We’ve seen in the previous post what monads are and how they work. We saw a few monad instances of some common Haskell structures and toyed around with them a little bit. Towards the end of the post, I asked about making a Monad instance for a generalized tree data type. My guess is that it was relatively difficult. But why? Well, one thing that I didn’t touch on in my last post was that the monadic `>>=`

operation can also be represented as `(join . fmap f)`

, that is, `a >>= f = join $ fmap f a`

, as long as `a`

has a `Functor`

instance. `join`

is a generalized function of the following type:

`join :: (Monad m) => m (m a) -> m a`

Basically, this function takes a nested monad and “joins” it with the top level in order to get a regular `m a`

out of it. Since you bind to functions that take as and produce `m a`

s, `fmap f`

actually makes `m (m a)`

s and `join`

is just the tool to fix up the `>>=`

function to produce what we want. Keep in mind that `join`

is not a part of the `Monad`

typeclass, and therefore the above definition for `>>=`

will not work. However, if we are able to make a specific `join`

function (named something else, since `join`

is taken!) for whatever type we are making a `Monad`

instance for, we can certainly use the above definition. I don’t want to spend too much time on this, but I would like to direct the reader to the `Monad`

instance for `[]`

that I mentioned in the last post – can you see any similarities between this and the way I structured `>>=`

above? Now back to the `Tree`

type. Can you devise some way to join `Tree`

s? That is, can you think of a way to flatten a `Tree`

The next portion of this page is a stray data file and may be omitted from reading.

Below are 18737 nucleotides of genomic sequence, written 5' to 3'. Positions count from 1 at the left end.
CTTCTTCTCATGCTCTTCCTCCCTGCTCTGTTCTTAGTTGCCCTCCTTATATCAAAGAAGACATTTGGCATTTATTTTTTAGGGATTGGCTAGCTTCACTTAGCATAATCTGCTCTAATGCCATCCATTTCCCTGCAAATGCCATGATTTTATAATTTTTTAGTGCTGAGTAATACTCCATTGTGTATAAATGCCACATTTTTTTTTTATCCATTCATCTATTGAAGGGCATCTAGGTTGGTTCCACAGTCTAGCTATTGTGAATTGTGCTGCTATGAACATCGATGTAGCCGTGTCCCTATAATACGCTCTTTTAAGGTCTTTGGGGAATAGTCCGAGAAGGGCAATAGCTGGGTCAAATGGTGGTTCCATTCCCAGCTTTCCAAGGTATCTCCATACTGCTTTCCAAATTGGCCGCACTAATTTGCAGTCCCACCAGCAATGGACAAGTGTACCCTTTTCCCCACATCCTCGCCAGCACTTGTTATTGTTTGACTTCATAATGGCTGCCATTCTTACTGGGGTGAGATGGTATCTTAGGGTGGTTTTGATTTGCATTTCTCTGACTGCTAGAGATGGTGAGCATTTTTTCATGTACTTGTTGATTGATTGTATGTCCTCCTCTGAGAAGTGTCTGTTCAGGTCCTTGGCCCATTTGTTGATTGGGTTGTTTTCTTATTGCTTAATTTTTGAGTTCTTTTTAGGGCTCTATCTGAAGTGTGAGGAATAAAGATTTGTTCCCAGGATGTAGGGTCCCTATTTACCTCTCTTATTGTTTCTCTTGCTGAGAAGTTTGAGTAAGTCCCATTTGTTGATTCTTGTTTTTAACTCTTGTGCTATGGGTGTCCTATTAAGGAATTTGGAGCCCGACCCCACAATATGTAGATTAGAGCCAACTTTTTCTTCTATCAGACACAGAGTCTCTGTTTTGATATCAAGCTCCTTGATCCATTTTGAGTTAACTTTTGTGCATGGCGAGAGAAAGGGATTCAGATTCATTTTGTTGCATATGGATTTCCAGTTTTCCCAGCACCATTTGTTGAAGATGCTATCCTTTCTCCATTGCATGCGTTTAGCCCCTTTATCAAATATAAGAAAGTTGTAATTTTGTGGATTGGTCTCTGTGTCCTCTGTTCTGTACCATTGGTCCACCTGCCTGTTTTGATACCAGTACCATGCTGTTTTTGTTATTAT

of `Tree a`

s into a `Tree a`

? This actually turns out to be quite difficult, and up to interpretation as to how you want to do it. It’s not as straightforward as moving `Maybe (Maybe a)`

s into `Maybe a`

s or `[[a]]`

s into `[a]`

s. Maybe if we put a `Monoid`

restriction on our `a`

type, as such…

```
data Tree a = Node a [Tree a] | Leaf a deriving (Show, Eq)
instance (Monoid a) => Monad (Tree a) where ...
```

…we could use `mappend`

in some way in order to concatenate all of the nested elements using some joining function. While this is a valid way to define a `Tree Monad`

, it seems a little bit “unnatural.” I won’t delve too deeply into that, though, because that’s not the point of this post. Let’s instead take a look at a structure related to monads that may make more sense for our generalized `Tree`

type.

Recall the type signature of `>>=`

for Monads:

`(>>=) :: (Monad m) => (m a) -> (a -> m b) -> m b`

That is, we’re taking an m a and converting it to an m b by means of some function that operates on the contained type. In other words, we’re producing a new value using elements contained inside the Monad. Comonads have a similar function:

`(=>>) :: (Comonad w) => w a -> (w a -> b) -> w b`

The difference here is that the function that we use to produce a new value operates on the whole – we’re not operating on the elements contained inside the Comonad, but the Comonad itself, to produce a new value. We also have a function similar to the Monadic `return`

:

`coreturn :: (Comonad w) => w a -> a`

Whereas `return`

puts a value into a Monadic context, `coreturn`

extracts a value from a Comonadic context. I mentioned the Monadic `join`

function above because I would also like to mention that there is a similar operation for Comonads:

`cojoin :: (Comonad w) => w a -> w (w a)`

Instead of “removing a layer,” we’re “adding” a layer. And, as it turns out, just as `a >>= f`

can be represented as `join $ fmap f a`

, `=>>`

can be representaed as : `a =>> f = fmap f $ cojoin a`

.

The full Comonad typeclass (as I like to define it) is as follows:

```
class (Functor w) => Comonad w where
coreturn :: (Comonad w) => w a -> a
cojoin :: (Comonad w) => w a -> w (w a)
a =>> f = fmap f $ cojoin a
```